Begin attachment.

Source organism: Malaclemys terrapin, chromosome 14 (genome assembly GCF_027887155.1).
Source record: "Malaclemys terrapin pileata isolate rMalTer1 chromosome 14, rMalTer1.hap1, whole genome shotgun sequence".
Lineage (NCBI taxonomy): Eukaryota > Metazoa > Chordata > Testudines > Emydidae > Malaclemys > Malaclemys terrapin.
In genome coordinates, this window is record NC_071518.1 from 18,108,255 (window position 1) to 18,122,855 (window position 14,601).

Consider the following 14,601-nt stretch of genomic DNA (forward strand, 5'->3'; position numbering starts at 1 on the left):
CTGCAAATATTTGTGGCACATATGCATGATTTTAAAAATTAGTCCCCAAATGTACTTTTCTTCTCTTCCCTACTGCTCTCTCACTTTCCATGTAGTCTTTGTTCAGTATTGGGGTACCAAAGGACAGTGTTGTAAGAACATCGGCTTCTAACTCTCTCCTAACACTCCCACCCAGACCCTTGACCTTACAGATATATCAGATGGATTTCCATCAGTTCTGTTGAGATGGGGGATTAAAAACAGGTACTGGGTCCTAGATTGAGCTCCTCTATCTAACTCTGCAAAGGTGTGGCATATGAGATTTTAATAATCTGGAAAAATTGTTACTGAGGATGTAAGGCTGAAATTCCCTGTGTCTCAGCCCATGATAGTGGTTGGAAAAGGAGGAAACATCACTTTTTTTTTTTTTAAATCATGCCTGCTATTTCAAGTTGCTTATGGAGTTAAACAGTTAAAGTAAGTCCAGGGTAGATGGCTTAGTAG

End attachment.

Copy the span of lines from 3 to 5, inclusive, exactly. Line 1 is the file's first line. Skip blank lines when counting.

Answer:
Lineage (NCBI taxonomy): Eukaryota > Metazoa > Chordata > Testudines > Emydidae > Malaclemys > Malaclemys terrapin.
In genome coordinates, this window is record NC_071518.1 from 18,108,255 (window position 1) to 18,122,855 (window position 14,601).

Consider the following 14,601-nt stretch of genomic DNA (forward strand, 5'->3'; position numbering starts at 1 on the left):